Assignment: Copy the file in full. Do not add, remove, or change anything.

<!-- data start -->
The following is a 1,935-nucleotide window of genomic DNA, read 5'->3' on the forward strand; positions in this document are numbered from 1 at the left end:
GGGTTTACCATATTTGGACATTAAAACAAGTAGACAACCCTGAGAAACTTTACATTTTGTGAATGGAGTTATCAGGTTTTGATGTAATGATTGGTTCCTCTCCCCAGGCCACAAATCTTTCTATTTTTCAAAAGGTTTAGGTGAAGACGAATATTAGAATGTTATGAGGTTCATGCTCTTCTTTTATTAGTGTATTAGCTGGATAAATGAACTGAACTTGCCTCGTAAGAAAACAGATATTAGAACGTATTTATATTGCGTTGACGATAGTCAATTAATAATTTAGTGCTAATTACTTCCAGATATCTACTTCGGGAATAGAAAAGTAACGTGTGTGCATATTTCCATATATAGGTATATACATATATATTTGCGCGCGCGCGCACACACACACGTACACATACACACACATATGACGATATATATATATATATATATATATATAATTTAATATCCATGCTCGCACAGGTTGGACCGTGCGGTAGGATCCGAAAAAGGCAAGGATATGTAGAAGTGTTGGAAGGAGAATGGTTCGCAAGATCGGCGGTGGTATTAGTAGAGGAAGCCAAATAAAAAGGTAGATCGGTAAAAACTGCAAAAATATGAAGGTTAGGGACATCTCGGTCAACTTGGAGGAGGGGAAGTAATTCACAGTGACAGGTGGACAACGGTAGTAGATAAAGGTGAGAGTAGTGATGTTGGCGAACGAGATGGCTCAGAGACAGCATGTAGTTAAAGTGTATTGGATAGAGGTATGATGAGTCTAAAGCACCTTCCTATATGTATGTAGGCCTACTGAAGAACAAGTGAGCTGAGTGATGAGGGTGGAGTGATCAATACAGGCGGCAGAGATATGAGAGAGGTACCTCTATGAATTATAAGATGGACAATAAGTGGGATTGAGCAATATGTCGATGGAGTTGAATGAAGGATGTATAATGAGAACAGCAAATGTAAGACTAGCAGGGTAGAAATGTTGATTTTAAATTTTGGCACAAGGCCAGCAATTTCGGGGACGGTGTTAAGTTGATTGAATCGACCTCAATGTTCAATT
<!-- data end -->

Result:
The following is a 1,935-nucleotide window of genomic DNA, read 5'->3' on the forward strand; positions in this document are numbered from 1 at the left end:
GGGTTTACCATATTTGGACATTAAAACAAGTAGACAACCCTGAGAAACTTTACATTTTGTGAATGGAGTTATCAGGTTTTGATGTAATGATTGGTTCCTCTCCCCAGGCCACAAATCTTTCTATTTTTCAAAAGGTTTAGGTGAAGACGAATATTAGAATGTTATGAGGTTCATGCTCTTCTTTTATTAGTGTATTAGCTGGATAAATGAACTGAACTTGCCTCGTAAGAAAACAGATATTAGAACGTATTTATATTGCGTTGACGATAGTCAATTAATAATTTAGTGCTAATTACTTCCAGATATCTACTTCGGGAATAGAAAAGTAACGTGTGTGCATATTTCCATATATAGGTATATACATATATATTTGCGCGCGCGCGCACACACACACGTACACATACACACACATATGACGATATATATATATATATATATATATATAATTTAATATCCATGCTCGCACAGGTTGGACCGTGCGGTAGGATCCGAAAAAGGCAAGGATATGTAGAAGTGTTGGAAGGAGAATGGTTCGCAAGATCGGCGGTGGTATTAGTAGAGGAAGCCAAATAAAAAGGTAGATCGGTAAAAACTGCAAAAATATGAAGGTTAGGGACATCTCGGTCAACTTGGAGGAGGGGAAGTAATTCACAGTGACAGGTGGACAACGGTAGTAGATAAAGGTGAGAGTAGTGATGTTGGCGAACGAGATGGCTCAGAGACAGCATGTAGTTAAAGTGTATTGGATAGAGGTATGATGAGTCTAAAGCACCTTCCTATATGTATGTAGGCCTACTGAAGAACAAGTGAGCTGAGTGATGAGGGTGGAGTGATCAATACAGGCGGCAGAGATATGAGAGAGGTACCTCTATGAATTATAAGATGGACAATAAGTGGGATTGAGCAATATGTCGATGGAGTTGAATGAAGGATGTATAATGAGAACAGCAAATGTAAGACTAGCAGGGTAGAAATGTTGATTTTAAATTTTGGCACAAGGCCAGCAATTTCGGGGACGGTGTTAAGTTGATTGAATCGACCTCAATGTTCAATT